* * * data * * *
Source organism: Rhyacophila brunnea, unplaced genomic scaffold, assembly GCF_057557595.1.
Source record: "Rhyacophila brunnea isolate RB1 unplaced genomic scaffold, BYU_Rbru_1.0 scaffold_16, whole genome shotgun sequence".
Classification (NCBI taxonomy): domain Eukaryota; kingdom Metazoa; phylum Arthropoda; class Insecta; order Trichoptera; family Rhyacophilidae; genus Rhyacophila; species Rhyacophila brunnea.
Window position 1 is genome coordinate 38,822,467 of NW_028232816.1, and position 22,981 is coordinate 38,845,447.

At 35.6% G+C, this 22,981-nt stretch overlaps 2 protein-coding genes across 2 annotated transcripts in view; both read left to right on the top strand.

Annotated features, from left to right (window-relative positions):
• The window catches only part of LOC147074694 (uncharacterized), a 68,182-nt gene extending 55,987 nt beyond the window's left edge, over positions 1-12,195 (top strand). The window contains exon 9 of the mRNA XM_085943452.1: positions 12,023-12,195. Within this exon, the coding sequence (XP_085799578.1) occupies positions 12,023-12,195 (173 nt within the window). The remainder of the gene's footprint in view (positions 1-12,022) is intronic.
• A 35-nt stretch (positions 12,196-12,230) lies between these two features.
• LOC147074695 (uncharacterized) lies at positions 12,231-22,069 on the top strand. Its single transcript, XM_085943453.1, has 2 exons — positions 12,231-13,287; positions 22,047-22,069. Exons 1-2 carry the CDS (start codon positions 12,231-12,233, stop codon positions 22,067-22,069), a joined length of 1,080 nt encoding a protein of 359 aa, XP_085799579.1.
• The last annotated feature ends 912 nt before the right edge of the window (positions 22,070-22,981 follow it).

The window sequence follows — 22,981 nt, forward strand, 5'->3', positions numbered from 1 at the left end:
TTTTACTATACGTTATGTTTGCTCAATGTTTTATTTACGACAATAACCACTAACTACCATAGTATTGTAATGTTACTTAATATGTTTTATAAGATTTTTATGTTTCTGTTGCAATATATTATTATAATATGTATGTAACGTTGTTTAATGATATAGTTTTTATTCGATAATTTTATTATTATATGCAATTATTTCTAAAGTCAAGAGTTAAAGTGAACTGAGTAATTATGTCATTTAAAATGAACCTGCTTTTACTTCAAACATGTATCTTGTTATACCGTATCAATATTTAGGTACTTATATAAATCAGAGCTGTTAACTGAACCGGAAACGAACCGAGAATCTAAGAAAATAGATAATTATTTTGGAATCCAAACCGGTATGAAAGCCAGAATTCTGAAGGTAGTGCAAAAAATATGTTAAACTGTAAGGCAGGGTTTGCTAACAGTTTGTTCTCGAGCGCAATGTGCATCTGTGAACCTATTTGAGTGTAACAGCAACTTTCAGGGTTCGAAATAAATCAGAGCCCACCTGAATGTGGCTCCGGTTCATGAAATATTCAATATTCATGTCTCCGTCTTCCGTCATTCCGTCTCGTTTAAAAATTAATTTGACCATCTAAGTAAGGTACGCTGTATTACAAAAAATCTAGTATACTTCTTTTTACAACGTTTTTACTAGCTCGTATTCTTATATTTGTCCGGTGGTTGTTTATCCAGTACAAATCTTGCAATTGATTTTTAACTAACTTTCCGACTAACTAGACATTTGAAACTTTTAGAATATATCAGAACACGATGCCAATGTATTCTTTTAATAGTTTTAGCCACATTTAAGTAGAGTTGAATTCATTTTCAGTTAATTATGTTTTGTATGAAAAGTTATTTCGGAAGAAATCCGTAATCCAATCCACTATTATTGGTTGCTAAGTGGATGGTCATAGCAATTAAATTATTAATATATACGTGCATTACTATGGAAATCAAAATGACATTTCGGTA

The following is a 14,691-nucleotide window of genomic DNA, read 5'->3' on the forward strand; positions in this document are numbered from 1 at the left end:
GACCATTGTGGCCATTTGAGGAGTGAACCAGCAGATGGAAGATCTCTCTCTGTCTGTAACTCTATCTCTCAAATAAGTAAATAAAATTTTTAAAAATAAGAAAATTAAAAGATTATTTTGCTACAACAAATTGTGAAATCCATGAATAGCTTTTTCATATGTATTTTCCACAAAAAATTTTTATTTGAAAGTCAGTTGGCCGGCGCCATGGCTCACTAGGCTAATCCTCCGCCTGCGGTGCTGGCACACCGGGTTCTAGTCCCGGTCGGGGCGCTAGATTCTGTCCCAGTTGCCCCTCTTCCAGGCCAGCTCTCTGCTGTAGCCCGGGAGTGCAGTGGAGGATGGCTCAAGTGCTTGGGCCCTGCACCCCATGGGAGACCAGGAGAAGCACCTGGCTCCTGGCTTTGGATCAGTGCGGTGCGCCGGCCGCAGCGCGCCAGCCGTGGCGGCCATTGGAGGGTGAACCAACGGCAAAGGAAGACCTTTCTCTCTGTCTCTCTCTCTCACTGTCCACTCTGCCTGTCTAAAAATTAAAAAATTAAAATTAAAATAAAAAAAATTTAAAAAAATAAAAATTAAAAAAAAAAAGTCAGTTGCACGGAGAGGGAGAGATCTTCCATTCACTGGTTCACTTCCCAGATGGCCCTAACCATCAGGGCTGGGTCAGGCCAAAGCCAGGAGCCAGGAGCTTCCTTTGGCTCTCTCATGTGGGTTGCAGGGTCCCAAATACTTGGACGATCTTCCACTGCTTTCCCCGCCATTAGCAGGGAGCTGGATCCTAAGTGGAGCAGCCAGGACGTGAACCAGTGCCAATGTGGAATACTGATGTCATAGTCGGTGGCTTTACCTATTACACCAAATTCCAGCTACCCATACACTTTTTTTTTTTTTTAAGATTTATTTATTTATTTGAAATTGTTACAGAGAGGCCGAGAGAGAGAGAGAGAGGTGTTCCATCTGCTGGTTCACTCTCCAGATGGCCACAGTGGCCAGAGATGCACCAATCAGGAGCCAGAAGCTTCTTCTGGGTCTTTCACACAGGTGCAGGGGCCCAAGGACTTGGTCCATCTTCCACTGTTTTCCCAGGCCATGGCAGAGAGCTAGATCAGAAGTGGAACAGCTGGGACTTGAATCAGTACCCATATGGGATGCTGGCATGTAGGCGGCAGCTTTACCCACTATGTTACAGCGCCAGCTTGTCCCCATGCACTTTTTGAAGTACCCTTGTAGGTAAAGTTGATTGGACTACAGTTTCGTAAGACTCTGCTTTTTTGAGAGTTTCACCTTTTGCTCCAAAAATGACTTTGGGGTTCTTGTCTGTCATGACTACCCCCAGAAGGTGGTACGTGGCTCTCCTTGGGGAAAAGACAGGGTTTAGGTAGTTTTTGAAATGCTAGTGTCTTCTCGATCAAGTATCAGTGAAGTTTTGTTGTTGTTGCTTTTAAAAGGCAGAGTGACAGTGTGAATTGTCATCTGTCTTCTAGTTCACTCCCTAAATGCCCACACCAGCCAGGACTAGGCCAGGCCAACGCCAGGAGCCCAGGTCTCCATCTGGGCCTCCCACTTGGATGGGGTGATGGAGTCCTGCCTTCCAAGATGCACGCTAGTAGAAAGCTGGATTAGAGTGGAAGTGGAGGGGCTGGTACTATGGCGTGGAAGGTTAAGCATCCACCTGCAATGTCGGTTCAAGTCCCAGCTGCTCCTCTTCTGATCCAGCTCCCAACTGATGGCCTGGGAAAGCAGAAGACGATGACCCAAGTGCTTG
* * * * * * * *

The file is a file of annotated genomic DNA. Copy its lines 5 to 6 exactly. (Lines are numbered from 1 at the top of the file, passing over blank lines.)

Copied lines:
At 35.6% G+C, this 22,981-nt stretch overlaps 2 protein-coding genes across 2 annotated transcripts in view; both read left to right on the top strand.

Annotated features, from left to right (window-relative positions):